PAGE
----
...So I was sitting at my desk at the office this past Monday morning, reading the previous week’s issue of the newspaper I work for to catch up on what had been happening at home while the family and I were away on a two-week vacation, when I came across a letter to the editor taking our publisher to task for his column about “Facebook journalism” that appeared in our July 11 issue.   

The letter grabbed my attention for two reasons. First, I had both appreciated and agreed with everything Mr. Lokey had said in that column. In fact I recall telling him that it was one that I wished I had written myself, since I also have some pretty strong feelings on the matter. 

I’ll be the first to concede that the letter writer made some valid points about modern journalism, particularly when it comes to television and the Internet. But it is equally true that a great many of us – particularly in the print media – still consider this to be a noble profession and care a great deal about the job we do and how we do it. 

I am a big believer in the notion that getting it right is far more important than getting it first. Ideally we strive to do both. But if something has to be sacrificed I would much rather it be speed than accuracy. We’re not perfect here, have never claimed to be, and when we do make mistakes we own up to it and get the correct information out as quickly as possible. And we never quit working to keep our readers - our neighbors - as well informed as we possibly can.

THAT, to answer the letter writer’s question, is what I consider “responsible journalism.”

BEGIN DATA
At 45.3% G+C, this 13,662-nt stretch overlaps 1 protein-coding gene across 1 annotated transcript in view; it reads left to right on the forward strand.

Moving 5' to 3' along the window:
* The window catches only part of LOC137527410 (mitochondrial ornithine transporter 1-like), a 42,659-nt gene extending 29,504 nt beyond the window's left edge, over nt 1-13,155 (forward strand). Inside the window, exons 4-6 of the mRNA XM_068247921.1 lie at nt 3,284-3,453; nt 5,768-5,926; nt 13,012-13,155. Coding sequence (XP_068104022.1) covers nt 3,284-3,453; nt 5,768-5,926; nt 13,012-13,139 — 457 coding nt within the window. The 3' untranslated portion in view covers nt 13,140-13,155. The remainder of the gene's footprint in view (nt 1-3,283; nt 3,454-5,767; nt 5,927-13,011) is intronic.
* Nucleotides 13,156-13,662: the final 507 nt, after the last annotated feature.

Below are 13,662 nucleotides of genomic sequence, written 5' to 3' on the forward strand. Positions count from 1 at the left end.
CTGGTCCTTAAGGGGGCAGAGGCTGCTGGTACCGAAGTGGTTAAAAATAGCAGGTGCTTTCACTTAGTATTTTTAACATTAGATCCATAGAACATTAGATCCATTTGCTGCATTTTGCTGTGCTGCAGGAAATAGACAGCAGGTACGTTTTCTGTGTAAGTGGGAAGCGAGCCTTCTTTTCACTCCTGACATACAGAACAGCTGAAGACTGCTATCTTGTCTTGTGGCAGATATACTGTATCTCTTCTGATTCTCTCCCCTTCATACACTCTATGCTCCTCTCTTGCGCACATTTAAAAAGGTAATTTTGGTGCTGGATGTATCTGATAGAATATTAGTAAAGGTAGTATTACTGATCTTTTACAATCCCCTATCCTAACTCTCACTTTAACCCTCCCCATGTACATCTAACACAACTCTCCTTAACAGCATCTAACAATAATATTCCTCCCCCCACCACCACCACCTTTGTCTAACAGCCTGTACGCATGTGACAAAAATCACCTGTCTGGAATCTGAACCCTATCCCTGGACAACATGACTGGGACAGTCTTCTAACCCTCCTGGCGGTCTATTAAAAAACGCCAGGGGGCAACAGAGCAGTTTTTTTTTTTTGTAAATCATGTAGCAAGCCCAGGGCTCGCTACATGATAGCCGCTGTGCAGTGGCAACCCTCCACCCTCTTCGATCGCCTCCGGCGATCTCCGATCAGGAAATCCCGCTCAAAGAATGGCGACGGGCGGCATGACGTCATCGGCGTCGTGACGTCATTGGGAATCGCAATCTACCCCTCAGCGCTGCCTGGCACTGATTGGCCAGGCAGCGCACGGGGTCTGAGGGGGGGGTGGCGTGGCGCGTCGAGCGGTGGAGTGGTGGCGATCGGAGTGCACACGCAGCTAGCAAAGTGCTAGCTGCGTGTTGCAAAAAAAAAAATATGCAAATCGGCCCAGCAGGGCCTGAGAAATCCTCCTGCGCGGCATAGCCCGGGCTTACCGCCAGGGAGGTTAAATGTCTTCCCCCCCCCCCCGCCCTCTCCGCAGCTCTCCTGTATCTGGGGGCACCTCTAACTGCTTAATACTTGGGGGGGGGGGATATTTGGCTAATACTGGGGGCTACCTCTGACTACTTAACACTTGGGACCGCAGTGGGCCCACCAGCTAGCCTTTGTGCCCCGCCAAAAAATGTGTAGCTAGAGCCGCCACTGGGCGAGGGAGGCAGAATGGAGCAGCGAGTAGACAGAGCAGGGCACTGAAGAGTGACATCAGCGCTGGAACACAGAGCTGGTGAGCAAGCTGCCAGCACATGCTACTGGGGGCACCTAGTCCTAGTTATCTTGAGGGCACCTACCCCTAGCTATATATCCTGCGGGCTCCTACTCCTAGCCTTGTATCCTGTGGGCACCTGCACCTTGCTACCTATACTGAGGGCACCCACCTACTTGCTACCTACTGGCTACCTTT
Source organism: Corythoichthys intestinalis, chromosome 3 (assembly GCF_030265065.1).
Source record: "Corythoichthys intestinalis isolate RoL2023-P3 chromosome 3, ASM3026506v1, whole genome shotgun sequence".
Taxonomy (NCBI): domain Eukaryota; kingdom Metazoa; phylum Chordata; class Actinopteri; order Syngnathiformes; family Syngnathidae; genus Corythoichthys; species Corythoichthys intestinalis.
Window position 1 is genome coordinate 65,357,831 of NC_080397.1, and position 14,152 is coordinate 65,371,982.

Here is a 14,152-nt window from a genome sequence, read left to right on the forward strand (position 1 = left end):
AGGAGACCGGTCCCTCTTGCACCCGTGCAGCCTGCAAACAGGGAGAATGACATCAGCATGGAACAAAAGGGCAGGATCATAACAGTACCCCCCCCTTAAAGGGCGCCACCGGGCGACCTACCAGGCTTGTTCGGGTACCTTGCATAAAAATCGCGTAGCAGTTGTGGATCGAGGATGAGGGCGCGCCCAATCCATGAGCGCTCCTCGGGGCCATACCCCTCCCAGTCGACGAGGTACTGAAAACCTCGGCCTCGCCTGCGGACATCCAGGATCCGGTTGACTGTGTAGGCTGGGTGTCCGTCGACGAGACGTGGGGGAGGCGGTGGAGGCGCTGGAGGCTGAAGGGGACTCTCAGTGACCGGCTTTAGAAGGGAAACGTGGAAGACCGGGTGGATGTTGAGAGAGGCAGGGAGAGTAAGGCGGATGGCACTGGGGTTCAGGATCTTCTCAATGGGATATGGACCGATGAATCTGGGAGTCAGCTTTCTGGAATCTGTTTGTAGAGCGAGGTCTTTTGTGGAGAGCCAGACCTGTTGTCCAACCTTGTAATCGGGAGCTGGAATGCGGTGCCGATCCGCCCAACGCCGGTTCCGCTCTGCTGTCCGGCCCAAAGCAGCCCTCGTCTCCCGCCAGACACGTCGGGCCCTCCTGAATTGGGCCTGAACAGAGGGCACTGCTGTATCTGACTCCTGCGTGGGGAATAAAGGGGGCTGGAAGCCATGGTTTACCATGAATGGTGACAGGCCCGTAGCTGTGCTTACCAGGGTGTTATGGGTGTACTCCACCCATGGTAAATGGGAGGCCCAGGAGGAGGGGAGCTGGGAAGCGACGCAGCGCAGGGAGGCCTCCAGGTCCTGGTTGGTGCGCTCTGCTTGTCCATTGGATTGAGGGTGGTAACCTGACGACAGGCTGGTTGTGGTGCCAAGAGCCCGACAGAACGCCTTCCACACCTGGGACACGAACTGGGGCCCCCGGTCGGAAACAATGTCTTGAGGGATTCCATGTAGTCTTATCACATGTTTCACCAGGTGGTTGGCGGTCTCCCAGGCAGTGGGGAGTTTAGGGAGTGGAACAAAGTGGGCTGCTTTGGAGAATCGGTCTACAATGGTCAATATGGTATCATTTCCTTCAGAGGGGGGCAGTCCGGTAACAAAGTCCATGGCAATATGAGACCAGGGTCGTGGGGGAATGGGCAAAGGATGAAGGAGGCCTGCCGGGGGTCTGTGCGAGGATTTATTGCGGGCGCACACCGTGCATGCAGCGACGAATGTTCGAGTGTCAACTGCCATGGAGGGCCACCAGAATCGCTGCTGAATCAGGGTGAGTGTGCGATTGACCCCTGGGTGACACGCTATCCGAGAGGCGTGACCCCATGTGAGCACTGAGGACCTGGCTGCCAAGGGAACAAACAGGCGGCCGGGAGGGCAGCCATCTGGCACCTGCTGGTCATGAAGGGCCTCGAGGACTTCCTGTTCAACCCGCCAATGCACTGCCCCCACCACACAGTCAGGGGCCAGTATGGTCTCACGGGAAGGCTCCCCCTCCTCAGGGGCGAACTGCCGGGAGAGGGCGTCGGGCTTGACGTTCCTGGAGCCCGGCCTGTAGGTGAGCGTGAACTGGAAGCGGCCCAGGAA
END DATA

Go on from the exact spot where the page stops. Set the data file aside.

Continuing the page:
And despite the occasional accusation otherwise, I can tell you that I for one work very hard to keep any personal opinions and biases I have OUT of the news stories I write. Sure I have them, just like everyone else; but when I feel those opinions are worth sharing I save them for my column. The proper place for an opinion is in an opinion column, not in a news story. There are a number of so-called TV and Internet “journalists” these days who, either out of laziness or ignorance, do not make that distinction. 

It hasn't made me rich, it hasn't made me famous. Sometimes it hasn’t made me all that popular. But being ethical has always been more important to me than any of those things. 

The other reason the aforementioned letter caught my eye was because some of the comments it contained echoed remarks made during a conversation I had with a gentleman during my recent trip to Ohio. The individual in question, who I encountered in a motel lobby in the Toledo area, writes a daily “news blog” and was apparently taken to task by some readers for recently writing a piece which he had labeled as a news item when apparently it was nothing more than his personal opinions on whatever topic he was writing about. 

After sharing his grievances about the response he had gotten he asked what I thought, and I answered truthfully that I thought his critics had a point. Whereupon he sneered, “What makes you an expert on journalism?”

I responded that I don’t claim to be an “expert” on much of anything. But I do like to think that nearly three decades of experience has given some inkling of what it means to be a journalist.

Although it may not mean a lot to some people, educationally speaking I do have the credentials: Olivet Nazarene University, Class of 1991, BA degree in journalism. (A Christian institution of higher learning, incidentally, thereby proving the ignorance of whatever buffoon first insinuated that the field of journalism is nothing more that some kind of Jewish, Muslim or Satanic plot).

Then there are my years of practical experience: Working for newspapers in Oklahoma and Illinois, where I've reported on everything from city council meetings, murder trials and violent storms to high school football games, veterans' activities and chili suppers. Teaching journalism to Boy Scouts at merit badge fairs, and presenting programs to high school and college classes. And, yes, there are the nearly 200 awards I’ve been lucky enough to win over the years – something I don’t brag about, since it isn't why I got into the business, but which I suppose is at least somewhat germane to the discussion since my knowledge, experience and integrity were being called into question.